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Old 09-22-2006, 11:27 AM   #1
zok
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Securely Wiping Data


Can anyone provide any recommendations for software to securely wipe files and folders in Linux?

Thanks.
 
Old 09-22-2006, 12:30 PM   #2
J.W.
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This may be of interest: http://dban.sourceforge.net/
 
Old 09-22-2006, 12:42 PM   #3
w3bd3vil
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or maybe wipe.sf.net
 
Old 09-22-2006, 12:47 PM   #4
zok
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I've used dban before, but it actually creates a boot disk which destroys all the data on the drives. I'm looking for something that will run from within Linux that I can use to wipe only specific files and folders.

Thanks.
 
Old 09-22-2006, 01:07 PM   #5
sosborne
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If you are looking for shredding individual files, I do not think there is a tool to do it if you've implemented journaling, resierfs, or have a FS that makes copies of data in any way:

http://prefetch.net/blog/index.php/c...inux-commands/

This person has a good entry on the 'shred' utility & why it is not effective. I've been looking for awhile, but have yet to find any. The best that I can find is to copy my data files to a thumb drive or CD, wipe the disk & re-install everything. No fun. Something HAS to be out there... or, one would hope =).
 
Old 09-22-2006, 02:21 PM   #6
hob
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On this (Ubuntu) system the man page for shred says that the utility is effective on ext3 filesystems without journaling:

"In the case of ext3 file systems, the above disclaimer applies (and shred is thus of limited effectiveness) only in data=journal mode, which journals file data in addition to just metadata. In both the data=ordered (default) and data=writeback modes, shred works as usual."

So it should be OK unless the administrator has specifically enabled journaling on the filesystem that holds the target.

EDIT: Modified wording for clarity.

Last edited by hob; 09-22-2006 at 02:23 PM.
 
Old 09-22-2006, 03:07 PM   #7
farslayer
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ext3 without journaling is ext2 no ? the whole point of ext3 is the added journaling. otherwise you would be running EXT2..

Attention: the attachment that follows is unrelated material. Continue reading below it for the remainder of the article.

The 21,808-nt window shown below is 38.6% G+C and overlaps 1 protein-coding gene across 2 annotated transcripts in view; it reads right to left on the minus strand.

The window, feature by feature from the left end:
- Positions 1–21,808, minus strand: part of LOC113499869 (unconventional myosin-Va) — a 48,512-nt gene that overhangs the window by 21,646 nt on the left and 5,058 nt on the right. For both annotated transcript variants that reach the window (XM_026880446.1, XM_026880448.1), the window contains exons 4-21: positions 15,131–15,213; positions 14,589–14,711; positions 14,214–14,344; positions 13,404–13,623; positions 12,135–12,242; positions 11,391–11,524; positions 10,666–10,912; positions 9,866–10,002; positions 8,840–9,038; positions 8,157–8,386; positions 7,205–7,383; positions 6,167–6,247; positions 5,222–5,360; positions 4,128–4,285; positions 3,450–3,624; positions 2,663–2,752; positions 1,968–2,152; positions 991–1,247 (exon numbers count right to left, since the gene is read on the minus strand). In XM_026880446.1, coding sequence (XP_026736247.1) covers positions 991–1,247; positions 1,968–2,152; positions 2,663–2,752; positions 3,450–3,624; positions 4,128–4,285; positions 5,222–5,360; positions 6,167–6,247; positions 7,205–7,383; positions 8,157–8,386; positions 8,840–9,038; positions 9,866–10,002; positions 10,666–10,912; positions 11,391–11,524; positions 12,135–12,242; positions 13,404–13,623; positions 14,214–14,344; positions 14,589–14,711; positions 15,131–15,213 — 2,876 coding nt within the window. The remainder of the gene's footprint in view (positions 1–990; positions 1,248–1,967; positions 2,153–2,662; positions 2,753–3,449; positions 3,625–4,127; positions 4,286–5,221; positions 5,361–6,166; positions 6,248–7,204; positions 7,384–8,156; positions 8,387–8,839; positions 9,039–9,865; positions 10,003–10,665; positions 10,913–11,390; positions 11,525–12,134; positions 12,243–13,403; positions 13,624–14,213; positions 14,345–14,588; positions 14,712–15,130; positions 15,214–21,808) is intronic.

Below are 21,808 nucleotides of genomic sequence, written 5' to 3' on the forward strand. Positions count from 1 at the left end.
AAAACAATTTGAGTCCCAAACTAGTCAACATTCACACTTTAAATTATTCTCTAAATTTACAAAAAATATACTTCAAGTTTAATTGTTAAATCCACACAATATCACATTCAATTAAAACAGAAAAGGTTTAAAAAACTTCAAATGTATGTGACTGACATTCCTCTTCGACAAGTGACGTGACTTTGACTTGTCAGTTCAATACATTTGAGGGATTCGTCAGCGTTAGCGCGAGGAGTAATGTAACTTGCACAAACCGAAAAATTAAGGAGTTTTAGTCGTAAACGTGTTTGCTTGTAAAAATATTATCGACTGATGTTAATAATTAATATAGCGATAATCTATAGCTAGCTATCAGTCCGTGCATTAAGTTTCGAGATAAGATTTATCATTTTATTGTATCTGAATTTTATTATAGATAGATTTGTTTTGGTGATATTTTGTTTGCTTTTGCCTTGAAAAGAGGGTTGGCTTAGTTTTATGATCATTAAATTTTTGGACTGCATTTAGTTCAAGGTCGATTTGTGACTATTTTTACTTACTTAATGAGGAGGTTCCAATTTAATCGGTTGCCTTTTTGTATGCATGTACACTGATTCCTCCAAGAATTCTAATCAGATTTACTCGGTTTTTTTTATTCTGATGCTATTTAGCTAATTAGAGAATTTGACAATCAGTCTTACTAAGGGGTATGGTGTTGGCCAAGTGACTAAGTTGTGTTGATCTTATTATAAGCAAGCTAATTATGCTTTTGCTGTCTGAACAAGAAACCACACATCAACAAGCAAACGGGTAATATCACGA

the man page for shred in Debian states it a bit differently than that..
Code:
The following are examples of filesystems on  which  shred is not effective:

       * log-structured or journaled filesystems, such as those supplied with

              AIX and Solaris (and JFS, ReiserFS, XFS, Ext3, etc.)

Last edited by farslayer; 09-22-2006 at 11:14 PM.
 
Old 09-22-2006, 11:02 PM   #8
J.W.
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Quote:
Originally Posted by farslayer
ext3 without journaling is ext2 no ?
I don't know how Ubuntu might do things, but the above is correct... "ext2 + journalling = ext3"

Last edited by J.W.; 09-22-2006 at 11:04 PM.
 
Old 09-23-2006, 06:25 AM   #9
hob
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I'm not an expert, but I believe than ext3 has other extensions which may work on ext3 filesystems, and that the code automatically downgrades to ext2 mode if the actual filesystem was formatted as ext2. The Wikipedia article talks about directory indexes and support for resizing: http://en.wikipedia.org/wiki/Ext3.

My point was really that Red Hat, Fedora, Ubuntu and Debian format and mount filesystems as ext3 by default, but do not actually enable the journaling - so shred should be OK on most systems.

The Ubuntu (Dapper) package is 5.93-5ubuntu4, so the actual shred utility and documentation that I'm looking at could be more recent than on other systems, I guess.
 
Old 09-23-2006, 11:10 AM   #10
farslayer
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if it's ext3 journaling is enabled.. if you mount an ext3 partition as EXT2, that is the only time journaling is disabled..

Journaling for ext3 is on by default otherwise it wouldn't be considered a jouraling file system and would simply be called ext2...
 
Old 09-23-2006, 12:30 PM   #11
hob
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Quote:
Originally Posted by farslayer
if it's ext3 journaling is enabled.. if you mount an ext3 partition as EXT2, that is the only time journaling is disabled..

Journaling for ext3 is on by default otherwise it wouldn't be considered a jouraling file system and would simply be called ext2...
The ext3 journaling actually has several modes, and I think that this is confusing things. ext3 journals metadata by default, but it does not journal alterations to the files by default. As the bit I quoted says, the man page for shred (for this version at least) specifies that it is the non-default modes of ext3 that stop shred working correctly.
 
  


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